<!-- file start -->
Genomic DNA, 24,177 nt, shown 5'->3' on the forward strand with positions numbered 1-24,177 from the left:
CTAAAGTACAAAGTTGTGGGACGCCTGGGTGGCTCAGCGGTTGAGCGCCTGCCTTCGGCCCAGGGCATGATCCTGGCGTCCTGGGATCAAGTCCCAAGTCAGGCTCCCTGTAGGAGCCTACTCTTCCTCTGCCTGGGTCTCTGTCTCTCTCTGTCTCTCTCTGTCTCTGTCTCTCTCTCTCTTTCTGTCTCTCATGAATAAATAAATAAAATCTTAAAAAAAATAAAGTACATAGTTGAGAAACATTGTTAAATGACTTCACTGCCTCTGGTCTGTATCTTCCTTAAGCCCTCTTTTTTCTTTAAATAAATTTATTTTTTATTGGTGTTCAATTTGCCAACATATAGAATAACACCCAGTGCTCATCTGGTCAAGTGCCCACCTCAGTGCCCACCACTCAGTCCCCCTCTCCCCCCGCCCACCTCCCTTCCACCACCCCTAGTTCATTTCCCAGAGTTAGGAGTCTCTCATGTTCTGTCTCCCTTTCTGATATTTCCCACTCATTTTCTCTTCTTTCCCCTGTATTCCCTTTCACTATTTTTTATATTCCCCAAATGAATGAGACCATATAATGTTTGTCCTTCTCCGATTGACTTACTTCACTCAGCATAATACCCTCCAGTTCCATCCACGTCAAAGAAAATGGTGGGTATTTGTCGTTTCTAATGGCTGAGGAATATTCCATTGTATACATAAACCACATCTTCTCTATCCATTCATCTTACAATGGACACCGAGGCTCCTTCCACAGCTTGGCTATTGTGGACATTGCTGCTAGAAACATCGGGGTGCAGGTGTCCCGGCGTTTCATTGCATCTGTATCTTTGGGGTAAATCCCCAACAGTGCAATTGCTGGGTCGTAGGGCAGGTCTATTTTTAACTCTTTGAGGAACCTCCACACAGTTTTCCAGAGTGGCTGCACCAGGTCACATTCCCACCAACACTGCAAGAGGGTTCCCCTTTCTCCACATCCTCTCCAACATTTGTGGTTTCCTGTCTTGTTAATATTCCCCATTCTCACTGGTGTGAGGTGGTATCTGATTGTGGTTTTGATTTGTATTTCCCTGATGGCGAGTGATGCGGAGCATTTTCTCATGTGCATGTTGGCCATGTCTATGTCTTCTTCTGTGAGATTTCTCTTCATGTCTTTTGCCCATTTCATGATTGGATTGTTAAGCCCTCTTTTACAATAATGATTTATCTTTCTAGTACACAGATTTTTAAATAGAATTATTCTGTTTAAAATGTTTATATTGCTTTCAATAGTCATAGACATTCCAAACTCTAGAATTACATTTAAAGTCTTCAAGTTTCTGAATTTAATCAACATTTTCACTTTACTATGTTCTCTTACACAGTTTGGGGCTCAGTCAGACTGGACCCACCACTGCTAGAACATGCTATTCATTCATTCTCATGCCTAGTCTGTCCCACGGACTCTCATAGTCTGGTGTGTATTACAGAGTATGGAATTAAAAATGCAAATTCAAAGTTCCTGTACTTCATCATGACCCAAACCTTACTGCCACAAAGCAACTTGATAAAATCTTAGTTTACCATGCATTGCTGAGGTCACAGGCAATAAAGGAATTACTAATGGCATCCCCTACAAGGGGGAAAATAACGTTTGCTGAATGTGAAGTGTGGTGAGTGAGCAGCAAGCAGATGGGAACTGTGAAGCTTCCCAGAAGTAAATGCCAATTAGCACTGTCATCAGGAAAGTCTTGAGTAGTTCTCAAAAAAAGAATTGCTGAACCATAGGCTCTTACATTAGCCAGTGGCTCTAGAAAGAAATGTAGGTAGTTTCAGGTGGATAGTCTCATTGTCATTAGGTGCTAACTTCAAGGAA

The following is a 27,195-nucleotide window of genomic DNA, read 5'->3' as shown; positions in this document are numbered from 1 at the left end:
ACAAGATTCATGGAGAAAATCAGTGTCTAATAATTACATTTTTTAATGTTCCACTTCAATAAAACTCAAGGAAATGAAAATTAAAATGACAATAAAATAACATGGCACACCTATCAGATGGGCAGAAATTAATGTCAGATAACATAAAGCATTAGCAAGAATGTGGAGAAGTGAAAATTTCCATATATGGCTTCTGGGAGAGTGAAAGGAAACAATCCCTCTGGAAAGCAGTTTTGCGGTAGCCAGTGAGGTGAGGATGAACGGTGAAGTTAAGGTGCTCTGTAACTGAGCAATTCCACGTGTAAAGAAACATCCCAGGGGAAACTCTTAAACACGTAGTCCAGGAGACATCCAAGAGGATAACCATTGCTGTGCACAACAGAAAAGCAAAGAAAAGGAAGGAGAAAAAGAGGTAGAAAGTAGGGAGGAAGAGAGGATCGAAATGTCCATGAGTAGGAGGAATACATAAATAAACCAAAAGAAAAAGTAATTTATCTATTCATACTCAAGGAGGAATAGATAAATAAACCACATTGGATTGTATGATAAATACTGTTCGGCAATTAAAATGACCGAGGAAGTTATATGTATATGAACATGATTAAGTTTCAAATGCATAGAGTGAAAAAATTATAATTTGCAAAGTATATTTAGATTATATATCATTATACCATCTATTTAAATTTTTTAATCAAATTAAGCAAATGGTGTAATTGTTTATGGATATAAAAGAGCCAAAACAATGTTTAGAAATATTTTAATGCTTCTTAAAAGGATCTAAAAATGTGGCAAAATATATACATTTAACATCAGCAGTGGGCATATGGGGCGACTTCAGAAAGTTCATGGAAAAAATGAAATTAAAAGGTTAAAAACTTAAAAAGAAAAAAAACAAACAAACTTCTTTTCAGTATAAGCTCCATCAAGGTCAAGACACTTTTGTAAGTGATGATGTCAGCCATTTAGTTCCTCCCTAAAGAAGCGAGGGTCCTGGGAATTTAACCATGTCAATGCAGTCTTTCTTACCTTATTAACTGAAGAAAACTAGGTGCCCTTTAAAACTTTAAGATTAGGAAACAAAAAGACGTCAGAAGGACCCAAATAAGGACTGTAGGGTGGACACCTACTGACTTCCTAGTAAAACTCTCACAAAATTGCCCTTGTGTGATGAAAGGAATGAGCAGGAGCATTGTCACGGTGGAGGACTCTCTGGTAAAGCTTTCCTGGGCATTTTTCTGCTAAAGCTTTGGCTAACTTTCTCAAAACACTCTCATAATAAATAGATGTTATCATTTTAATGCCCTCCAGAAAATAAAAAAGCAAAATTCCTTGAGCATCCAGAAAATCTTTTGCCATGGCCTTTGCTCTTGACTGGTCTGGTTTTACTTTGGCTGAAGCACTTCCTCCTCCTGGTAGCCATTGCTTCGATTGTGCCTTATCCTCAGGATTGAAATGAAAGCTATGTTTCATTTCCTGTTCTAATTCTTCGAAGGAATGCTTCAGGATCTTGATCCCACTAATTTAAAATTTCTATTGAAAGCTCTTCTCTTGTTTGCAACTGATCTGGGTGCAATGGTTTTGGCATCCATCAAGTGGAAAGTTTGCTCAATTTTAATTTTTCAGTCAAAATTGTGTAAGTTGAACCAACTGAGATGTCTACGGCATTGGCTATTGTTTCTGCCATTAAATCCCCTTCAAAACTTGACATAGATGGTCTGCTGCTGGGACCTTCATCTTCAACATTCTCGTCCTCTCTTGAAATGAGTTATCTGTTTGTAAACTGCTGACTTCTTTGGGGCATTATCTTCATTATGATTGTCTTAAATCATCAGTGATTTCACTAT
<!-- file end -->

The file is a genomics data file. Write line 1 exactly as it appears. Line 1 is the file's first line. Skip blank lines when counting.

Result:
Genomic DNA, 24,177 nt, shown 5'->3' on the forward strand with positions numbered 1-24,177 from the left: